August 6, 2019

Gen Z is not yet a culturally self-aware generation

It's striking how long it's been since there were pop culture narratives that announced a new social-cultural generation.

Millennials started with the indie hit Thirteen in 2003, and really thrust themselves into the mainstream with Mean Girls in 2004. Those two set the tone for the rest of the 2000s (Juno, Superbad, etc.), and their influence runs right up through the latest major generation-defining movie, Lady Bird from 2017. That movie is Millennial to the core, starring later Millennials who are portraying earlier Millennials. It is set in 2002, perhaps imagining itself to be a "Millennial movie before it was popular," i.e. before Thirteen or Mean Girls.

That span of time has also seen a proliferation of reality TV portraying Millennials, mainly on MTV. For shows following a social circle over time, it began with Laguna Beach in 2004, which was spun off into The Hills in 2006, and culminated in two series -- Jersey Shore, and 16 and Pregnant, each beginning in 2009.

Rather than a new series of reality shows following a new generation, those original ones are still on the air, only now showing the Millennials not as teenagers but as adults 25 and older. Jersey Shore: Family Vacation portrays 30-somethings rather than early 20-somethings, as does The Hills: New Beginnings. Teen Mom OG has changed the format from showing current teenagers who are mothers, to those who are late 20-somethings but who were teenage mothers a decade ago.

You might offer the younger characters in Stranger Things from 2016 to now (but the other half of the young cast are Millennials in their 20s), or those in the indie movie Eighth Grade from 2018. Maybe in five years we'll look back and see them as the first in a series of Gen-Z narratives. Still, where's the first mainstream movie like Mean Girls or The Breakfast Club?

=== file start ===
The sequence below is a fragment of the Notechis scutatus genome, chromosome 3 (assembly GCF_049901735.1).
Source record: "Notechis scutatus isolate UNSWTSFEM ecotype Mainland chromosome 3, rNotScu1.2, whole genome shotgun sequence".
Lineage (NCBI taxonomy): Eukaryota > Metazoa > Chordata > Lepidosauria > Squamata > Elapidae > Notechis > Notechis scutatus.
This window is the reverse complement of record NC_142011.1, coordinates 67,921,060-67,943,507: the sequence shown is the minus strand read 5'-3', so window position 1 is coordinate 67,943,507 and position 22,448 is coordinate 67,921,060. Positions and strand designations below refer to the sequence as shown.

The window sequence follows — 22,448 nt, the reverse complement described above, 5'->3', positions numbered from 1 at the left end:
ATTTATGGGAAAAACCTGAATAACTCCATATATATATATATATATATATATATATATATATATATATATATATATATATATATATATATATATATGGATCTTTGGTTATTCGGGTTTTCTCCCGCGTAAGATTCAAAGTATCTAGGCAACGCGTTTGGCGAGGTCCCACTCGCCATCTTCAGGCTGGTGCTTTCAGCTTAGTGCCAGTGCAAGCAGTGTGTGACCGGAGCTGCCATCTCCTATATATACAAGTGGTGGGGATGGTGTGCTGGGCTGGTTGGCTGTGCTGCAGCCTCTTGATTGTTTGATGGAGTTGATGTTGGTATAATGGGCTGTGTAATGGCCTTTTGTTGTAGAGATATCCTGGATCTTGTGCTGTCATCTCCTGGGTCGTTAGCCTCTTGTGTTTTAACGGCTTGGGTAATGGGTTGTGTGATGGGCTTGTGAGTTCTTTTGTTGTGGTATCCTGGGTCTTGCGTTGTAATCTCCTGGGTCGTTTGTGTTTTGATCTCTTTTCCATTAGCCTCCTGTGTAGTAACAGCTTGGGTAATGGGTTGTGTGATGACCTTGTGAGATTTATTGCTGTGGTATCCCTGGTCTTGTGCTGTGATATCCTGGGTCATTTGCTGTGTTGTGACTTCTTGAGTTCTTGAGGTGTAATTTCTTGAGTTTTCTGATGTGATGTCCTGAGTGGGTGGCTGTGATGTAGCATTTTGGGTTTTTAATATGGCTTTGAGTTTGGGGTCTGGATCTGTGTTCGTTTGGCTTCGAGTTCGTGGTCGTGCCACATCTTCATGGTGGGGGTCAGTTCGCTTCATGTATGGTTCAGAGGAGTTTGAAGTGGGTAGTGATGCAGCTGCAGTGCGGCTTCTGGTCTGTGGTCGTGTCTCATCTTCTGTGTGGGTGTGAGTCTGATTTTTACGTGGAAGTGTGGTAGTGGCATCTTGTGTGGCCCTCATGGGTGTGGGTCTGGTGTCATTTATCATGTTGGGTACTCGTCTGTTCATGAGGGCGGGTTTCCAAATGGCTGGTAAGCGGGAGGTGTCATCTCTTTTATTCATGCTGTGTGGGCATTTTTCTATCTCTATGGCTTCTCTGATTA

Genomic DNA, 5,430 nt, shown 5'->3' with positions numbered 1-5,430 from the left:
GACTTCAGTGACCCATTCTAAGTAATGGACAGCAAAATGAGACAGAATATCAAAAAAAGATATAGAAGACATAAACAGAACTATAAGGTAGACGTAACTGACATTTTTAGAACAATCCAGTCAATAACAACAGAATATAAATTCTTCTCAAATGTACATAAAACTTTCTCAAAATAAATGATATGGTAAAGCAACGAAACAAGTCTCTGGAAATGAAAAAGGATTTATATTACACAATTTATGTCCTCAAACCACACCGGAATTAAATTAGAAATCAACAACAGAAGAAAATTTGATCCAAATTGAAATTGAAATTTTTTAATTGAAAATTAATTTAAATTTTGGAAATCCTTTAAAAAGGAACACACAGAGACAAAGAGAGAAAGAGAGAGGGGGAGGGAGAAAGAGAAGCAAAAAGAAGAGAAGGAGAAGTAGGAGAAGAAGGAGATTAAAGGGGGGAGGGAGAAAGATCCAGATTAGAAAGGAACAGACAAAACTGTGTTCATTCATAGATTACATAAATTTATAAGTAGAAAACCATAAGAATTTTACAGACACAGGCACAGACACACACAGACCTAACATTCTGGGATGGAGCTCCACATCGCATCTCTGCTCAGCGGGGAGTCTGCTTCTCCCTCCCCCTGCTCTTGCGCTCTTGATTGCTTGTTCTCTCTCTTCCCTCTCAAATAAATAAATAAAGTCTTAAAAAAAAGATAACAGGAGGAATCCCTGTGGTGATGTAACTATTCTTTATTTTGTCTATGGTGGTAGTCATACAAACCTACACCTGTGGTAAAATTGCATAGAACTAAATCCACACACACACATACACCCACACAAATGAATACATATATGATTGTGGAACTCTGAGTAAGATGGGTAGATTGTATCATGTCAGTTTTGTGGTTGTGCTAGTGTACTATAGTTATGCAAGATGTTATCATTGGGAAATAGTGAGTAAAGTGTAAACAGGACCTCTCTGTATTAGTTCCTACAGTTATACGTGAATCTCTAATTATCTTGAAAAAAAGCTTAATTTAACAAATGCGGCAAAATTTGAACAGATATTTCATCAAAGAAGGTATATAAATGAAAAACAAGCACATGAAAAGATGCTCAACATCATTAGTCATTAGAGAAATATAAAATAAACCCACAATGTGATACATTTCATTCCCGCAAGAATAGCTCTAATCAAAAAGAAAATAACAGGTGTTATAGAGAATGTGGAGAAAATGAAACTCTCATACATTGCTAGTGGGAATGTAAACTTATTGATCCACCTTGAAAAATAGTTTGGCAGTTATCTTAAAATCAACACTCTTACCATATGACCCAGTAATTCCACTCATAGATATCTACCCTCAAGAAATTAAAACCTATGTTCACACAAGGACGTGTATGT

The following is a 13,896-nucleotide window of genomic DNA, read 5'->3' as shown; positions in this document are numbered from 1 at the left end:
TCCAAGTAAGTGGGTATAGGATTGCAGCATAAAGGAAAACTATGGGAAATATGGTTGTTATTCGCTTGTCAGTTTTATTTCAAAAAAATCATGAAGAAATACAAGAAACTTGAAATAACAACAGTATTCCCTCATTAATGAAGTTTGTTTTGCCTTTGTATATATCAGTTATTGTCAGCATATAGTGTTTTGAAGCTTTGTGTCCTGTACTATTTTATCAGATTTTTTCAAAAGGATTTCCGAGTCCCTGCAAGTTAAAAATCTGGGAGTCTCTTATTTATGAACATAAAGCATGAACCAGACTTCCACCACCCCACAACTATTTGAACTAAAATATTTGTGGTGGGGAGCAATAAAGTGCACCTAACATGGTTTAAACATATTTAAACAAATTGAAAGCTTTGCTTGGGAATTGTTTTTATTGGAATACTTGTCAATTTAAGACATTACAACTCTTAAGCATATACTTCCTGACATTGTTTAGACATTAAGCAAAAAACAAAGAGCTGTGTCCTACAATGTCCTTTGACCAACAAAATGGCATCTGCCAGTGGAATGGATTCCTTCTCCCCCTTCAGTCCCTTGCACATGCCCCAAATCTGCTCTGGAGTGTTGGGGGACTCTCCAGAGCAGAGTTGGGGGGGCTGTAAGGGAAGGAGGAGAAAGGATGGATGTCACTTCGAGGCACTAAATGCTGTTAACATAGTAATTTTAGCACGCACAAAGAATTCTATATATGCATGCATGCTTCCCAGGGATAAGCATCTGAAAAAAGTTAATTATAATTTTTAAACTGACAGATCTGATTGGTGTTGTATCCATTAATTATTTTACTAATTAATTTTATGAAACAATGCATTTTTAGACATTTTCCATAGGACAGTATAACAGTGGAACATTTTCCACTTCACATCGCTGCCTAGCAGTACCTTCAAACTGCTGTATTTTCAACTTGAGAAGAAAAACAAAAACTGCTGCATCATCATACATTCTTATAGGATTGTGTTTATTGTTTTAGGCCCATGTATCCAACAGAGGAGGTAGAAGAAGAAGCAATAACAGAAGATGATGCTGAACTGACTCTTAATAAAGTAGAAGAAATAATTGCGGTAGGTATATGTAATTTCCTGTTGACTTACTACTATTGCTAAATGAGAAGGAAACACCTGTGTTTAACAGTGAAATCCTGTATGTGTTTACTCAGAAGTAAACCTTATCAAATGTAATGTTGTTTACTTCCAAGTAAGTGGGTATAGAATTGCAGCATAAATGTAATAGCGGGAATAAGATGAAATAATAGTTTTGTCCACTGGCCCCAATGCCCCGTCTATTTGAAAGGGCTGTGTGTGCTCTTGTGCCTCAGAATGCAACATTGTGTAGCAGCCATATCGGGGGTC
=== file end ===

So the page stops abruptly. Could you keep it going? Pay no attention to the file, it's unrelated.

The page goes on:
Until we see something like that, it's premature to refer to Gen Z as a social-cultural generation. They must have a collective self-awareness of their culture being a distinct break with the last generation before them. And so far, just about all narrative "youth" culture is still focusing on the Millennial audience, many of whom are now over 30.

Gen Z may (or may not) be aware of themselves as a distinct group in the technological, economic, or political domains of life, but certainly not as a distinct social-cultural group.

It seems like the first generation-defining movie comes out around the time when a generation's earliest members are 20 years old -- The Graduate (1967) for Boomers (late '40s births), The Breakfast Club (1985) for Gen X (late '60s births), and Mean Girls (2004) for Millennials (mid-'80s births).

This suggests that, given the absence of such a movie by 2019, Gen Z does not include late '90s births, who are more like late Millennials. Then Gen Z begins at least in the early 2000s -- possibly later -- and we won't know until the first defining mainstream movie comes out. Eighth Grade may be the indie prelude, though, so the major hit may arrive sooner than later, which still puts Gen Z as those born sometime during the 2000s.


  1. It might be something like Euphoria or its precursor Assassination Nation. Primary concerns will be gender fluidity, trans rights, and maybe "white supremacy".

  2. Those are Millennial fixations, not Gen Z's. It's like saying the Boomer awakening circa 1970 would pave the way for the next generation being obsessed with the same social-cultural issues, only more so.

    Fast-forward to Gen X in the John Hughes movies, and it has nothing to do with sexual liberation, race and ethnicity, young people righteously confronting the stodgy old system, etc etc etc.

    Gen X was not having any of that "cleansing burst of synchronicity" Boomer bullshit.